EquineCommerce.com quietly opened for business earlier this week, failing to sell any horses or stallion seasons in its first series of listings. However, Barry Weisbord, the Internet company's chief executive officer said, he was pleased with the launch, which was designed to be a "soft" opening without much advertising and fanfare. The first round of sales closed on Dec. 11.
"Would I have liked to have done a trade? Sure," Weisbord said. "But the main thing in the first week was to make sure that the software worked, and it worked. That's why we're happy."
Nine stallion seasons and six broodmares or broodmare prospects were offered for sale on the company's Web site. In addition, there were four listings for people seeking stallion seasons. The most expensive listing was a $500,000 price tag on the Key of Luck mare High Society, who is in foal to Johannesburg. In another listing, someone wanted to purchase a season to A.P. Indy for $325,000.
EquineCommerce.com plans to post listings on a weekly basis.
Weisbord announced plans for EquineCommerce.com on Nov. 7 in Kentucky, saying it would work like a stock exchange, with only members eligible to buy and sell horses. Eighteen of the company's 50 seats were filled as of early December, and "eight people are in the process of getting vetted out," Weisbord said. "I predicted that we would have 30 members within the first three months, and we'll get there."
The equity partners in EquineCommerce.com are Coolmore, Eaton Sales, Keeenland, Lane's End Farm, Taylor Made Farm, Thoroughbred Daily News (which is published by Weisbord), Three Chimneys Farm, and Vinery. The equity partners, with the exception of Keeneland and Thoroughbred Daily News, each have one seat on the exchange. Others holding seats include Darby Dan Bloodstock, Four Star Sales/Walmac, Mike Ryan, Narvick International/Japan, and Tattersalls.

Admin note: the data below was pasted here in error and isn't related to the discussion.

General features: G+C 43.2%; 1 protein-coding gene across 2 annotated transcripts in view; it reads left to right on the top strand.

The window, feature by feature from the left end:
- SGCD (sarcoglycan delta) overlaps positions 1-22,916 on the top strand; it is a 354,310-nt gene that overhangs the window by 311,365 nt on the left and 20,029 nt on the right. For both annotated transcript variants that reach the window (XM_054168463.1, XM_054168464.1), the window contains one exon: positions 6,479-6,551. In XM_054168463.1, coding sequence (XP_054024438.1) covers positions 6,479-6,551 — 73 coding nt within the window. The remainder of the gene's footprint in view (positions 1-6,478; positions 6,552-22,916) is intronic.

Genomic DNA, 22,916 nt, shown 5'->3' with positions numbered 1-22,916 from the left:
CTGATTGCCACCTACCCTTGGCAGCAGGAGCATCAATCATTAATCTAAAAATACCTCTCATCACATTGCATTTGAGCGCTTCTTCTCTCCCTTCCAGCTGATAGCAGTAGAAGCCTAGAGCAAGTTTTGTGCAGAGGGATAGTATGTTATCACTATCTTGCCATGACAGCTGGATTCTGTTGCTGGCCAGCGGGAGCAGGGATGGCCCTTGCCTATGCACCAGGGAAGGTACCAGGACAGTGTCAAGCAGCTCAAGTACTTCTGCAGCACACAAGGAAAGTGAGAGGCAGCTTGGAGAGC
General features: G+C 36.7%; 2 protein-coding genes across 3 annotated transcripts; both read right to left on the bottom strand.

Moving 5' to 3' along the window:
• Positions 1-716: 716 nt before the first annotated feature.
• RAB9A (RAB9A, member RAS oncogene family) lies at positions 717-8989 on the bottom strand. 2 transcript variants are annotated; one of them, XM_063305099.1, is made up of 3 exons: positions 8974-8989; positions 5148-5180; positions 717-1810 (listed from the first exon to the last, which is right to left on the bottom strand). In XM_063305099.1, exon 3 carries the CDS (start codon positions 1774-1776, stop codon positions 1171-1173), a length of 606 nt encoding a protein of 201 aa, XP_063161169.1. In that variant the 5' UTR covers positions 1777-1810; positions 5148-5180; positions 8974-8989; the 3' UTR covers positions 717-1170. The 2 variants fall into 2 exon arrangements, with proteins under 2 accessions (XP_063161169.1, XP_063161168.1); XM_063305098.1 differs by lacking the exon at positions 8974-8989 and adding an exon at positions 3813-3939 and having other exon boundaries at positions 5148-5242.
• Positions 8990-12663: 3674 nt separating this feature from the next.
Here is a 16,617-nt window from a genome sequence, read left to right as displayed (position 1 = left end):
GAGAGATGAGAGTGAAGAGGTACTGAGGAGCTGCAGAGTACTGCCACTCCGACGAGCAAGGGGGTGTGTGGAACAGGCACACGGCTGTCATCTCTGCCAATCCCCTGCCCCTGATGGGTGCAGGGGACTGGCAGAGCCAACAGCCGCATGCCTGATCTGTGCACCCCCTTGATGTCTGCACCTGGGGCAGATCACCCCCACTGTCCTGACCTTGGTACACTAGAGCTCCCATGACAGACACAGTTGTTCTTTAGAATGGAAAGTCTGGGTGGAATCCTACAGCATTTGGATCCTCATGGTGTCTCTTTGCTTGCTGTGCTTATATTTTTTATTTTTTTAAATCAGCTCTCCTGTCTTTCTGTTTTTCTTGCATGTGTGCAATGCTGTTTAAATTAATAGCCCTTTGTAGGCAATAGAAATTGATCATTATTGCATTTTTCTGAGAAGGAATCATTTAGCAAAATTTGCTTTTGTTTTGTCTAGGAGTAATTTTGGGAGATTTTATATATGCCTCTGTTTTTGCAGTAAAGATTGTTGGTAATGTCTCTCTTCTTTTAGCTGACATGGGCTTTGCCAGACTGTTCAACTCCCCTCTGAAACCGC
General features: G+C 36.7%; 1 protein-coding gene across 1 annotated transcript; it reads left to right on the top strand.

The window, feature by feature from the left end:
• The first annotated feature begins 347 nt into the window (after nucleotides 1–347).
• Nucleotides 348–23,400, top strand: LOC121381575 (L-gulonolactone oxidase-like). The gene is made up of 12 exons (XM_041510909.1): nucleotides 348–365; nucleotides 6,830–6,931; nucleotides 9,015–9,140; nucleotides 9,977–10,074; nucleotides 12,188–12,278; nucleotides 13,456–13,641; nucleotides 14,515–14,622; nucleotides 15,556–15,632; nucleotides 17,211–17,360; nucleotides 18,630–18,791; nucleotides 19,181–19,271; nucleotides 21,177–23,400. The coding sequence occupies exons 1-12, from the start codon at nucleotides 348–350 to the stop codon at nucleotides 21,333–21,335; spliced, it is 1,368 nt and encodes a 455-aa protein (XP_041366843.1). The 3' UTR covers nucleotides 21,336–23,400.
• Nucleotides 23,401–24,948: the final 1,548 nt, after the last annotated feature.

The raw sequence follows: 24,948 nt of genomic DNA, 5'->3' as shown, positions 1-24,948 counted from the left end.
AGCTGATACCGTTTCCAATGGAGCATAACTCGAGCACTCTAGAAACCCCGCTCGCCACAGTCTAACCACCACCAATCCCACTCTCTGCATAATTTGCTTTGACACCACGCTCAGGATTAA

EquineCommerce.com had delayed the start of selling at least a couple of times, first from November to early December, then to the second week of December. Legal issues, according to Weisbord, were the biggest factor in the postponements.
Weisbord's goal is for EquineCommerce.com to be a significant player in the Thoroughbred business by September of 2004.
"The Thoroughbred industry is not a business that adapts to change readily," Weisbord said. "Now that we're up and running, we have to educate people. I think we're in great shape."
In one change, EquineCommerce.com has lowered its requirement that members list no fewer than 100 lots per year on the Web site to 50.
"Some people were nervous about that (the high number)," Weisbord said.